Is It Safe to Post Photos Online?

Users might be sharing too much personal information by posting on social networking sites.

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Stories of people's online photos being used for nefarious purposes abound: A mother in Jacksonville, Florida discovered that a photo she posted of her five-year-old on Facebook was taken and used to create a new profile, unbeknownst to her. A soldier's photo was stolen off of MySpace, posted by scam artists under a fake account, and used to con one woman out of thousands of dollars. One blogger found her family's photo being used as an advertisement in the Czech Republic. Another mother's four-year-old daughter's photo was pulled off of Flickr and posted on a Brazilian social networking site, where it was rated for "sexiness."

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The convenience of sharing photos with friends (and non-friends) through social networking sites and blogs is undeniable. Unfortunately, so are the dangers. Not only can photos be stolen and used by strangers, but many photos, especially those taken by phones or devices with GPS technology, contain tags that reveal their location, which means viewers can figure out where exactly they were snapped. In other words, if a parent takes a photo of their child playing at home and then posts it online, it's possible for strangers to know exactly where they live.

A few simple steps can dramatically reduce your chances of falling victim, and there's no need to give up photo-sharing altogether. Here are seven steps everyone should take to protect themselves and their families when posting photos online:

1. Check your privacy settings. Facebook and many other social networking sites give users options when it comes to who can view their photos and personal information. On Facebook, users can specify that they want only their "friends" to view their photos, or friends of friends, or everyone. (To check your settings, log in to your account and go to "privacy settings.")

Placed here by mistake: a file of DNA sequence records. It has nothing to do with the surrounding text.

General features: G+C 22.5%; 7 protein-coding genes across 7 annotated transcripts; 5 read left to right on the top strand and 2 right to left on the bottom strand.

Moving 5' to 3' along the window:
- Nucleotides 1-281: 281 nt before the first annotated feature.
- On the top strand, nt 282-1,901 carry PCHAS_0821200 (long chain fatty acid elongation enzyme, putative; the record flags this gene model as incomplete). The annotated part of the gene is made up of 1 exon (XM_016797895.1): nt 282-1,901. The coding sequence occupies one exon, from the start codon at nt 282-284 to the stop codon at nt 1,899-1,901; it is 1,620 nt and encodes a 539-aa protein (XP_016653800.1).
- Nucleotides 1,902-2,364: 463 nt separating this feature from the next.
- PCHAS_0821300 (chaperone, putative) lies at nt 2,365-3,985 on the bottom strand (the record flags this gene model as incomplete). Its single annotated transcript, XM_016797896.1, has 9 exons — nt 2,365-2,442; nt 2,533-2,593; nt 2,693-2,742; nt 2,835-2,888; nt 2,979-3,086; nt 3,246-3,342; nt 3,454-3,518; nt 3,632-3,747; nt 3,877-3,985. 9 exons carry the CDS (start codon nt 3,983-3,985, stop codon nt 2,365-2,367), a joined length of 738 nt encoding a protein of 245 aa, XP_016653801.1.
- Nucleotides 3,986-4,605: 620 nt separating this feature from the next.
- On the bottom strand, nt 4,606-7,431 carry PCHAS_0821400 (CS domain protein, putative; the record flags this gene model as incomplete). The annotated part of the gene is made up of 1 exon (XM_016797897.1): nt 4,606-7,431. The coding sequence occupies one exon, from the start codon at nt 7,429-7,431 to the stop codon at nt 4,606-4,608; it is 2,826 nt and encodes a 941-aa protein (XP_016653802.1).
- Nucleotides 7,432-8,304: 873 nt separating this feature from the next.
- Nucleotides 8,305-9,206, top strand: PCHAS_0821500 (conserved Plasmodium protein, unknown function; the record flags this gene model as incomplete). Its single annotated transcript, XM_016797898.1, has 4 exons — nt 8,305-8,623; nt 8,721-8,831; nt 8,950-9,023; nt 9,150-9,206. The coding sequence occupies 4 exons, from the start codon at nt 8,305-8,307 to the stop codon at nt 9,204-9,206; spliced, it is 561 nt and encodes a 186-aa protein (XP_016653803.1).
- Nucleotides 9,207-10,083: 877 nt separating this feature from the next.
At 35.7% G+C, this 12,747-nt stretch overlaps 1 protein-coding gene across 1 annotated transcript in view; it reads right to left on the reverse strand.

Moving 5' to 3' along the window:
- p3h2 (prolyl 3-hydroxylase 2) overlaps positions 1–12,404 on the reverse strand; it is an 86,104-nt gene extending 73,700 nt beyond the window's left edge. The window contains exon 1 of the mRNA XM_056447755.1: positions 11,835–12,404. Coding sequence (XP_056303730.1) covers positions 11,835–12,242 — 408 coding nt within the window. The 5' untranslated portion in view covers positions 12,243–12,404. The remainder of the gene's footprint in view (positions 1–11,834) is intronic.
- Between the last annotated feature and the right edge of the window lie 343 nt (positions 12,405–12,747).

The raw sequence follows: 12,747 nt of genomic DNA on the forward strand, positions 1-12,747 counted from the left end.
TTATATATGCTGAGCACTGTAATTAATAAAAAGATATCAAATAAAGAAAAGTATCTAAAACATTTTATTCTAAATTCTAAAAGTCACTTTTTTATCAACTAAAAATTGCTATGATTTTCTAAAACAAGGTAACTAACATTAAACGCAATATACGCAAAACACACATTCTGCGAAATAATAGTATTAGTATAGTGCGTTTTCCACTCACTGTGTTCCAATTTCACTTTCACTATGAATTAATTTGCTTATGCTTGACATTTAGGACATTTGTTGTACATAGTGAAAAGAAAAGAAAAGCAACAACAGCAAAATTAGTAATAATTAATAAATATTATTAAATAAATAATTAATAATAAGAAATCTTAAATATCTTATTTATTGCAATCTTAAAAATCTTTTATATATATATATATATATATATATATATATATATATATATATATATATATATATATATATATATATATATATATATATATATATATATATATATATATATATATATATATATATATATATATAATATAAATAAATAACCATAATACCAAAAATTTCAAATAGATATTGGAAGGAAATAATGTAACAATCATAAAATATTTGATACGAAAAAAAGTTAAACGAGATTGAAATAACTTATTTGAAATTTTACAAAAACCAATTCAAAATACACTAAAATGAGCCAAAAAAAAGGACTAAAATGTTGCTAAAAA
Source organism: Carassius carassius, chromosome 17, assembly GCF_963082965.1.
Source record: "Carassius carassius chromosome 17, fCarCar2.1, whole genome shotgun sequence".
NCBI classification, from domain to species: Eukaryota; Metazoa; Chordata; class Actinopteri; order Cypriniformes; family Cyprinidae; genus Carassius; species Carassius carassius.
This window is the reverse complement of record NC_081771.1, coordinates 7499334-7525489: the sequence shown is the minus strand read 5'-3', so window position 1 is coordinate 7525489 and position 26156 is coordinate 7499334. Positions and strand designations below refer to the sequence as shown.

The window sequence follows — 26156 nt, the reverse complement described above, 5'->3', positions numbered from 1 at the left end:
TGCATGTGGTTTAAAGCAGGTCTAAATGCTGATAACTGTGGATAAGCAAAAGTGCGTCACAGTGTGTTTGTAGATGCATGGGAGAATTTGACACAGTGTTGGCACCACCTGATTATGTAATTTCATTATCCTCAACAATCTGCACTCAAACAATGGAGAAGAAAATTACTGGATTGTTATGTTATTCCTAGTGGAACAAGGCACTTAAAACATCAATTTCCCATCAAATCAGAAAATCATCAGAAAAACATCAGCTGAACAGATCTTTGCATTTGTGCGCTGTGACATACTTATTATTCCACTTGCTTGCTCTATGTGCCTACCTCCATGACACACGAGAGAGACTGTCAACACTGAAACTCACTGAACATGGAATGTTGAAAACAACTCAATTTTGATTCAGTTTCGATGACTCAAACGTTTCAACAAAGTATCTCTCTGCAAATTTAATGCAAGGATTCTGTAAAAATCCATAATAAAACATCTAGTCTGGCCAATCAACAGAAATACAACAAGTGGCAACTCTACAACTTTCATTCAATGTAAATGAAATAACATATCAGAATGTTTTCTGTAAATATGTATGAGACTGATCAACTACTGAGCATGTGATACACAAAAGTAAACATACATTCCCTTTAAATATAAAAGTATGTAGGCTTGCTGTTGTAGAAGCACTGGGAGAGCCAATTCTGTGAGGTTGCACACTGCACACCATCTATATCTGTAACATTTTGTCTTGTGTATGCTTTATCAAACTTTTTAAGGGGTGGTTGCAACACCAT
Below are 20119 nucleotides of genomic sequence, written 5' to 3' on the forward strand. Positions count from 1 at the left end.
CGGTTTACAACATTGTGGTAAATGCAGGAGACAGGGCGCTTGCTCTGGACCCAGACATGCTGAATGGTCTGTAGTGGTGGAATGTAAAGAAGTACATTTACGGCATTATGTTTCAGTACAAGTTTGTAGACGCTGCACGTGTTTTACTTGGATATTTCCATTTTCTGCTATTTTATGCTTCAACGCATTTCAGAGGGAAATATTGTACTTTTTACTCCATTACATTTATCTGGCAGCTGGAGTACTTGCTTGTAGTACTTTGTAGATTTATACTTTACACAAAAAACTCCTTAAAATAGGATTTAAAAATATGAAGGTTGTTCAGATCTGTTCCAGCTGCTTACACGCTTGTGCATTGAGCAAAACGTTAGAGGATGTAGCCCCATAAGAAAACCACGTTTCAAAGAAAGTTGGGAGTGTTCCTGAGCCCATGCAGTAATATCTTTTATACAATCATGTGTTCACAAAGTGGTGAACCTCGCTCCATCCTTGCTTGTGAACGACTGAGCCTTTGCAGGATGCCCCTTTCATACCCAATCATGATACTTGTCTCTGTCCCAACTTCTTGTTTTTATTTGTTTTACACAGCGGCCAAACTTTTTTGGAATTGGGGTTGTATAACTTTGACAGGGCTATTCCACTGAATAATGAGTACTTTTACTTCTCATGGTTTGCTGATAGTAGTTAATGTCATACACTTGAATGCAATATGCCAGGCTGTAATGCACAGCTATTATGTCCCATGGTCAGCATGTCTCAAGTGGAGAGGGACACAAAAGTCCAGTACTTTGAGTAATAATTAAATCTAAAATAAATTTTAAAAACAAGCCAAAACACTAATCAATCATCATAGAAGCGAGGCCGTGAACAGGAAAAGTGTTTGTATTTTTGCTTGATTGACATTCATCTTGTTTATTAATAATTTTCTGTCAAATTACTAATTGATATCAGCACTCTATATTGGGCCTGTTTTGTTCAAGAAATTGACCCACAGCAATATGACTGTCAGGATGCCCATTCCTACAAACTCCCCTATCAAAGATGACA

2. Make sure you know who your friends are. If you have hundreds of friends on Facebook, chances are you don't know them all that well. Take a moment to review your friends list to make sure everyone still sounds familiar. Perhaps you accepted a friend request from an old high school classmate, but they appear to have grown up into an odd person. You might want to consider de-friending them.

3. Disable the GPS technology before taking photos with a smartphone if you plan to post the photos online. Even regular cameras are starting to get this technology, so check what information is included on your photos before posting them online. You should be able to turn off the high-tech feature before snapping, and you might want to consider doing so when you are in your home or places you frequent often.

4. Watch out for lower-tech ways of sharing personal information, too. A photo taken in front of your home could reveal your address, or a T-shirt could contain a school logo. If you're posting photos on a blog or other publicly-accessible site, you probably want to keep your personal details under cover.

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5. Don't post photos that could be embarrassing to your children, even in 10 or 20 years. That means naked bath photos or toilet photos are out, for example. Joanne Villani, founder of ProtectedPix, which offers a private photo-sharing service, says with facial recognition technology on the rise, it's possible that photos posted now will still be searchable online by the time your now-toddler looks for his first job. You don't want to leave a trail of photographs that could hurt his reputation later.

6. Stand up for yourself (and your child). If a friend or relative posts photos of your child on Facebook and you don't want them to, ask them to take them down. After all, you don't know how carefully they monitor their own friend list, so it's impossible to know who is viewing the photos. The same goes for YouTube, Picasa, and other media-sharing sites.

7. Use a watermark. Bloggers are increasingly turning to watermarks, which imprint their photos with their name or blog title and make it harder for someone to misappropriate the image. Villani suggests adding it in a spot where it cannot be easily cropped out. Doing so, she says, is sort of like locking your door or having a security system: It makes it more likely that a scam artist will leave your photo alone and move on to the next, more vulnerable victim.